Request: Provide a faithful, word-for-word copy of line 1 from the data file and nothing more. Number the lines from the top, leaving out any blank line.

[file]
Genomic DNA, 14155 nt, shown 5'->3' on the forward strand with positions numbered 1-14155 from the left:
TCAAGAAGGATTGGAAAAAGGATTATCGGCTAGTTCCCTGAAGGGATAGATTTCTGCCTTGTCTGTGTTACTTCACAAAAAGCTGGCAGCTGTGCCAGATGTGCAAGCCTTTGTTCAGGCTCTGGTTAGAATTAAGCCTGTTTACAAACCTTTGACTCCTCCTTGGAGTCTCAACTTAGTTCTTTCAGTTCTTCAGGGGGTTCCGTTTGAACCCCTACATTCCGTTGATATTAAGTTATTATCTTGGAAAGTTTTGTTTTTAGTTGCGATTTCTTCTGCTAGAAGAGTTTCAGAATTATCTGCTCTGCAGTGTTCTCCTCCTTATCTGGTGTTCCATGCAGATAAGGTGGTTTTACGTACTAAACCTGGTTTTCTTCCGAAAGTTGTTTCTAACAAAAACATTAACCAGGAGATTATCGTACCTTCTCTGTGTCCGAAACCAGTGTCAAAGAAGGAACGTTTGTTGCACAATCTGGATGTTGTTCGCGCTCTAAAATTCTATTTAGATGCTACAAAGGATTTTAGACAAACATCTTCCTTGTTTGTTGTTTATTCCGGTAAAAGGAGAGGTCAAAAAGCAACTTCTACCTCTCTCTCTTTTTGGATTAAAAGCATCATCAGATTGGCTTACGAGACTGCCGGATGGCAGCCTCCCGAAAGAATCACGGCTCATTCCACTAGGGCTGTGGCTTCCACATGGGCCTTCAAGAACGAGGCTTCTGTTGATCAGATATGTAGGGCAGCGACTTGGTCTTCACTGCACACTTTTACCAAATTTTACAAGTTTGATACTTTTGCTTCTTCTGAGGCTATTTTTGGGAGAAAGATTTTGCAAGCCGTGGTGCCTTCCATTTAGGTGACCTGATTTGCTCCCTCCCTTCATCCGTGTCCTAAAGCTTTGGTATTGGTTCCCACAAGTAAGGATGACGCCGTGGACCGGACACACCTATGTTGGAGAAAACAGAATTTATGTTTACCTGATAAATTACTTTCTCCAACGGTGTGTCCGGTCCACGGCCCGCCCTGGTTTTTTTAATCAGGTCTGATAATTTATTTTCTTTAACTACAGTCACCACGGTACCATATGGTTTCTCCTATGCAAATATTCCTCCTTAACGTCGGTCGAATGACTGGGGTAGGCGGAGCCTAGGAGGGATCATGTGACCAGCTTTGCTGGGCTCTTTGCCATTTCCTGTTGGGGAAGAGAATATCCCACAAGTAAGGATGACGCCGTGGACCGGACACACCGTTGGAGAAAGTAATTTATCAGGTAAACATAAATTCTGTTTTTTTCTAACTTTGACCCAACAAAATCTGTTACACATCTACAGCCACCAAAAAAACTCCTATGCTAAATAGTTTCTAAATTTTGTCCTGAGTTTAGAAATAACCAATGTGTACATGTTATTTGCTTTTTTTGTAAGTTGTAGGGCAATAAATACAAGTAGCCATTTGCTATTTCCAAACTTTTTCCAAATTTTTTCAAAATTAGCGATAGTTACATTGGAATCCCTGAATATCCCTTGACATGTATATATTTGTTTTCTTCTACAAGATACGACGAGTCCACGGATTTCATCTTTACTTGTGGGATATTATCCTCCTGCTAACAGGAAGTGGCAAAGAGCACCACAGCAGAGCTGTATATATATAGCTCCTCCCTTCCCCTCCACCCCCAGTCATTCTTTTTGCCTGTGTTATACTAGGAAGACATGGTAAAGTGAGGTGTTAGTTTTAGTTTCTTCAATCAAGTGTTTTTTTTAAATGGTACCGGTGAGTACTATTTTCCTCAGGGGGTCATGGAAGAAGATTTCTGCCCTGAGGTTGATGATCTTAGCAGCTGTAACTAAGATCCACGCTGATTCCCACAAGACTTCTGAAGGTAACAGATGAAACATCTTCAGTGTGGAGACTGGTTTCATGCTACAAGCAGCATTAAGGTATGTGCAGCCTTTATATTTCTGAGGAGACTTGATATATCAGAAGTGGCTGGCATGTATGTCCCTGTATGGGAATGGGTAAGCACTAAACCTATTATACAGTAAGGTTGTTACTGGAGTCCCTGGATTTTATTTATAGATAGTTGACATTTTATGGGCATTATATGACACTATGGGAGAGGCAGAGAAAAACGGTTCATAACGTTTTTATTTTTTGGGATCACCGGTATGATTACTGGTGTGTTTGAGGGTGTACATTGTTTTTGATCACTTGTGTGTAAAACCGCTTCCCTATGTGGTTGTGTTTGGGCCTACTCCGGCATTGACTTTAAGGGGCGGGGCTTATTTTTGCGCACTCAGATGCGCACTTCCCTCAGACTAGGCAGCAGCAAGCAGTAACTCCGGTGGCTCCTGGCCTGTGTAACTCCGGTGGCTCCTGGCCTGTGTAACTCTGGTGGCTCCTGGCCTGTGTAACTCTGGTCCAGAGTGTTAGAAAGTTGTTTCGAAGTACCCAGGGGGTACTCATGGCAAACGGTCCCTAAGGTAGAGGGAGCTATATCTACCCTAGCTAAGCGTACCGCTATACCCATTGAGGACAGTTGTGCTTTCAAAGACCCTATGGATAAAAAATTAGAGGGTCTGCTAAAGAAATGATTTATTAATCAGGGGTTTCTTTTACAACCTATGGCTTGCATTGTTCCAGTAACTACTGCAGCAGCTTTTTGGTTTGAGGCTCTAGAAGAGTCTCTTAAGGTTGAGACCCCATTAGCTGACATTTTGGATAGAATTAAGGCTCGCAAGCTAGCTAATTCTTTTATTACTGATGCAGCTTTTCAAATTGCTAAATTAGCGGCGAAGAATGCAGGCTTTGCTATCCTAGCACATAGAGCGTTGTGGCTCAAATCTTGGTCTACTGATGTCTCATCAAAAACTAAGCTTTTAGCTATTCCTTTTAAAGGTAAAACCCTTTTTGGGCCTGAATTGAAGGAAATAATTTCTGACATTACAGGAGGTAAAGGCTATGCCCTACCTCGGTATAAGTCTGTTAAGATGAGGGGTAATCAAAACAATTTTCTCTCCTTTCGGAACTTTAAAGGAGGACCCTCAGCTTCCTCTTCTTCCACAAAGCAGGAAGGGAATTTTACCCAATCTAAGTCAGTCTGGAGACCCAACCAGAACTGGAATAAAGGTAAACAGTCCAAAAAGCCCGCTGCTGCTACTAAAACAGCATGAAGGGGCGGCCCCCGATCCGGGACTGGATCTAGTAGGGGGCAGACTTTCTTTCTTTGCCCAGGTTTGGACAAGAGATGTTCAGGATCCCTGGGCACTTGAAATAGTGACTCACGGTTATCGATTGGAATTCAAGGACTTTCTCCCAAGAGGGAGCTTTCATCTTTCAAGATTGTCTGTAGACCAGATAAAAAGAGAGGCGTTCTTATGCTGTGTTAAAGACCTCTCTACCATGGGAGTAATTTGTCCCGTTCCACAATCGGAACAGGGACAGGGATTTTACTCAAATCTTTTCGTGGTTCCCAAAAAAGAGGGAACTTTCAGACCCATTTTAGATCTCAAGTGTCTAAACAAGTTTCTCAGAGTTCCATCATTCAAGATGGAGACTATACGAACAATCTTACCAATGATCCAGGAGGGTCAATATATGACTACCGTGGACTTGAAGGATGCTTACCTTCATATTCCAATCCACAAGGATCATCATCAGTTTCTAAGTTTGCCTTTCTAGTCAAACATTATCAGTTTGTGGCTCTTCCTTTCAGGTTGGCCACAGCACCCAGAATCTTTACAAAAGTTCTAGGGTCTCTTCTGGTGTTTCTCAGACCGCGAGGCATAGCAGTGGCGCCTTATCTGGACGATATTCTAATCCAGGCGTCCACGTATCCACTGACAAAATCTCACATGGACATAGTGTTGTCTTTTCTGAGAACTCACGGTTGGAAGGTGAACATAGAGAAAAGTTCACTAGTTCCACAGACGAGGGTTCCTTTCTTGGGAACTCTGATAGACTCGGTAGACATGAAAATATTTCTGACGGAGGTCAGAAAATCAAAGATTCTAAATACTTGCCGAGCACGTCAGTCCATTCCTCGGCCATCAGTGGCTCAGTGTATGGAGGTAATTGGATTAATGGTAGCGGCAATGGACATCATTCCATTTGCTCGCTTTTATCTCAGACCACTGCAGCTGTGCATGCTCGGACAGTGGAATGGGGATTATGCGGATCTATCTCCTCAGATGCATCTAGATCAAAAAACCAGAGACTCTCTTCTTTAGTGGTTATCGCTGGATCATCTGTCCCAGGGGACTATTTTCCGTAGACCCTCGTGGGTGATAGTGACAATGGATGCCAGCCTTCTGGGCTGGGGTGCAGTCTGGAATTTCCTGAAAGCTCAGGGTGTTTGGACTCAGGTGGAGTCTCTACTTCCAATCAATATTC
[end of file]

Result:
Genomic DNA, 14155 nt, shown 5'->3' on the forward strand with positions numbered 1-14155 from the left: